Starting an online shop, part 4 & 5: money and prices
You've just worked a full week in the day job. It was a full on week with highs and lows. At the end of the week your Boss informs you that due to doing such a great job, all your wages for the week will be given back to the company and you have to organise the administration of this. There is no room for protests; you simply have to lump it.
Ok, this is a pretty horrid scenario, isn't it? No one would stand for this...would they? Well, you'd be surprised. Many of us in the craft world do. When underselling our designs, we literally give them away for free or work for nothing. Not only that but we're also undercutting all those hard working designers/crafters/makers who do this to pay the bills. That's not good karma, eh?!
Ok, if you're with me, I'll get down from my soap box and talk numbers and formulas. Don't worry we're not doing multiple equations, it's all easy peasy but do have your calculator at the ready if, like me, your mental arithmetic is a little dodgy.
Right, there are two key areas, which I'm going to focus on: pricing your products and tax.
Pricing your products
There are many methods available for working out how much you should charge but each of those formulas pretty much all have the same ingredients, so you might find one that suits you better but this is the formula I follow.
Baseline Costs + Time (hourly rate) + Marketing = Wholesale Price
Baseline Costs + Time (hourly rate) + Marketing x 2 = Retail Price
Your baseline costs include all materials used to make your product. And I mean everything! For example, don't forget to add in a small percentage of things like glue. You might only use a little bit but you still paid for the glue to use on your product. Also, if you've purchased a tool or machine to make your products with, take a very small percentage of that and add it in. Why? Well, as your business moves forward, you may need to purchase additional or new tools and without those tools, the product couldn't be created. And remember to include the cost of the jiffy bag/parcel you're posting your products in.
Now, figuring out your hourly rate may seem like a tough one but remember, if you want your business to pay the bills and ooh, maybe be a full time profession, then you've got to pay yourself properly. I'm not talking bankers' bonuses; my point is simply to be fair on yourself and to also be realistic. I pay myself the hourly rate I get in my day job and over time give myself a pay rise, like you would expect in the day job. This isn't being greedy, it's being serious about running your own business.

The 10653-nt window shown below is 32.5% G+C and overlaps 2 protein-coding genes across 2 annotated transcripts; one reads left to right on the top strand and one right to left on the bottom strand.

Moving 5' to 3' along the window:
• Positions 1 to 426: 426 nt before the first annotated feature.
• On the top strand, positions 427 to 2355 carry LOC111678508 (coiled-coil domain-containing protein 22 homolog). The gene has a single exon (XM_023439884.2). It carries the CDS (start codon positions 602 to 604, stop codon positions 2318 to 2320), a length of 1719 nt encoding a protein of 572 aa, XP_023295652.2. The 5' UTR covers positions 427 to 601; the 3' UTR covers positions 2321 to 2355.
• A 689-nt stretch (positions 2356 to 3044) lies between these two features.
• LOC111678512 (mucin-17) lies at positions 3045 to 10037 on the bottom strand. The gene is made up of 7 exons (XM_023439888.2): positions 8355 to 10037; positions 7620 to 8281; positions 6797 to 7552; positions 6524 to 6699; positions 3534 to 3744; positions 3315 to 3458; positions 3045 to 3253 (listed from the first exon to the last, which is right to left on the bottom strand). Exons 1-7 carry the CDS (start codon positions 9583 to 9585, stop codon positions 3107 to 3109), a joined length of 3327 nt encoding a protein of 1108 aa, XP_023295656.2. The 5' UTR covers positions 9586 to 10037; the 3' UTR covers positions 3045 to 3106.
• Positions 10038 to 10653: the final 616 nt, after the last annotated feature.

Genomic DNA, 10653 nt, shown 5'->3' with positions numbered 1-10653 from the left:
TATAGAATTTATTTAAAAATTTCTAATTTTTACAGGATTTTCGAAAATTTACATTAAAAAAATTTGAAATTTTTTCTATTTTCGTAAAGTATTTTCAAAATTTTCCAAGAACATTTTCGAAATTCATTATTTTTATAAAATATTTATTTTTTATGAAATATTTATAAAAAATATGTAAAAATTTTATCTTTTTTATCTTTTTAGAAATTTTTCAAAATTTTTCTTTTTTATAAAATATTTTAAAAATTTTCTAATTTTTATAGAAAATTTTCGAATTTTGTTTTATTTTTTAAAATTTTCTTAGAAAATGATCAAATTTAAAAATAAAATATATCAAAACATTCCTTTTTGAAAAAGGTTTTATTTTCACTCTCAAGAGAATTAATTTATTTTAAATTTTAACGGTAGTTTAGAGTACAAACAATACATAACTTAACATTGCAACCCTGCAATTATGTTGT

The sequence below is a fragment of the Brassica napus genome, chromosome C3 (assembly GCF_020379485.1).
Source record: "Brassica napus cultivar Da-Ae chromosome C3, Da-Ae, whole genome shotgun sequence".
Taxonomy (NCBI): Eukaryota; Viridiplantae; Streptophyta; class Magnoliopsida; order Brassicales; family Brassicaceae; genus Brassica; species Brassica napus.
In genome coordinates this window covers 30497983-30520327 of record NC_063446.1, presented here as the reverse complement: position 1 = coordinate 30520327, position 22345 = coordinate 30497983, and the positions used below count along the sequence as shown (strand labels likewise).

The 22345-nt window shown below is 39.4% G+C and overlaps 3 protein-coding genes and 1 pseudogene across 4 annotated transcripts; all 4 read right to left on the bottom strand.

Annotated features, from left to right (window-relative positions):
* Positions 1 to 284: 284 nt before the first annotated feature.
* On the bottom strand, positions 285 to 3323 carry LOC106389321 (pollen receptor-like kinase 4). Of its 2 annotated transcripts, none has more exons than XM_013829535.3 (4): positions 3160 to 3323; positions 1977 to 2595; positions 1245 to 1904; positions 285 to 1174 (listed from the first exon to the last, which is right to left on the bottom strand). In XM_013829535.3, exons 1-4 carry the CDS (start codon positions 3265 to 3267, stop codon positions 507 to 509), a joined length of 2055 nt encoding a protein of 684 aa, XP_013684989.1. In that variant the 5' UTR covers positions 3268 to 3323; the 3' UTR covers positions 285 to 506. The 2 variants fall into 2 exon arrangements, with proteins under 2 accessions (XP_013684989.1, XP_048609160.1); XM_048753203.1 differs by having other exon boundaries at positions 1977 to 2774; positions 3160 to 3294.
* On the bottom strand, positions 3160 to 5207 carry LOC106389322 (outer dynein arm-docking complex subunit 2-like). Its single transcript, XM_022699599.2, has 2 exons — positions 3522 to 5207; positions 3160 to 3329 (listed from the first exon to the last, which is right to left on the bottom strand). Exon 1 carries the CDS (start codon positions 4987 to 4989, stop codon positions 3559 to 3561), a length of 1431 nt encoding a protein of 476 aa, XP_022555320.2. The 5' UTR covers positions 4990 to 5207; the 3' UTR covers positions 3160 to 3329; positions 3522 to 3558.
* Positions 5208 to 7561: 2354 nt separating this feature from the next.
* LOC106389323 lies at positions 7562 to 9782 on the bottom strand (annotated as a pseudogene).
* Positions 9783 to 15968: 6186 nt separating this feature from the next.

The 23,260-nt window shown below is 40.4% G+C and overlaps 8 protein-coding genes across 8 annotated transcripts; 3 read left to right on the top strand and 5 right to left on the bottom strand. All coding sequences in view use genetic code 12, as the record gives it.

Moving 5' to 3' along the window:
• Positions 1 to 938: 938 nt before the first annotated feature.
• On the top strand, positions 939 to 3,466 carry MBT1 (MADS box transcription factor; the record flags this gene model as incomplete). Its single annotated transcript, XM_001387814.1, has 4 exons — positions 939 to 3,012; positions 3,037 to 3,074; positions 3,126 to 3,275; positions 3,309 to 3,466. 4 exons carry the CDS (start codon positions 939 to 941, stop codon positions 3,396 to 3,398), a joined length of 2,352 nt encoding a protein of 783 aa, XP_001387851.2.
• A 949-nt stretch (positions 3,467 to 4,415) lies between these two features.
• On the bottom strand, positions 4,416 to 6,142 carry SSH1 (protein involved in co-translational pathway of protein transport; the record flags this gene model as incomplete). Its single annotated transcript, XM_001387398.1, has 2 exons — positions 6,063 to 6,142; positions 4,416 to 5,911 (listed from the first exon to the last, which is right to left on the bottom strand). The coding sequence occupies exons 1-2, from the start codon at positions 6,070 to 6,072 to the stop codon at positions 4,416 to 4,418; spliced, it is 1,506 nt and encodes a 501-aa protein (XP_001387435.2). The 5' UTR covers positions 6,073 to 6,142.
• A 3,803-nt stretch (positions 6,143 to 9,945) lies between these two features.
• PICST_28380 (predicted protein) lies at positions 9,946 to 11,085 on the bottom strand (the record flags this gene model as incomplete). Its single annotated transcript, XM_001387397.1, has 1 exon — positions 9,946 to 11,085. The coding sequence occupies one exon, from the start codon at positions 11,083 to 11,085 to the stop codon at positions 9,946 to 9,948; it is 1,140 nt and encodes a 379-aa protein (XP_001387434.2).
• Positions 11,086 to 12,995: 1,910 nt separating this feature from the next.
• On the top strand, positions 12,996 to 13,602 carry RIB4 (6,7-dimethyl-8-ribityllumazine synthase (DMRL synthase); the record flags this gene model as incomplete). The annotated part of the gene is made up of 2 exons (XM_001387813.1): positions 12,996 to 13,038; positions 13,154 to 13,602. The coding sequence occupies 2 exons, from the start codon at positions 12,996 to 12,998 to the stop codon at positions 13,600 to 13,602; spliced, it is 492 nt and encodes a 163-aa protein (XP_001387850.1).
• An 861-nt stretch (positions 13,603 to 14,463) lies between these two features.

Marketing is all the effort you put into promoting your product. From tweeting about it, letting your Facebook fans know about the latest design, to all the time spent photographing and uploading your product into your online shop. It's a lot of hard graft, so the time spent doing this should always be included. The key thing to remember in this part of the formula is that you only need to take a percentage of this. For example, if you spent an hour photographing, uploading and sharing your new design on social media sites, then you end up selling this one design to 60 customers, then you've only spent 1 minute marketing each of those 60 items sold. This can be a tough one to work out as you don't know how much you'll sell, so it may come down to guess work to start with but over time you'll have more stats to work this out properly.
By adding up your Baseline Costs, Time (hourly rate) and Marketing, you have your wholesale cost. When you multiple these by two, you have your retail cost. Now, a word of warning. Don't panic if you see the figure and think that's too expensive because it's not. This is how all retail shops do it - the multiplying of the baseline costs etc. Some multiply by more but from what I've gathered, never less than two. But why multiply? Well, you want your business to grow and move forward don't you? To do so, you have to spend and the only way you can do this is by making a profit. That's how business works!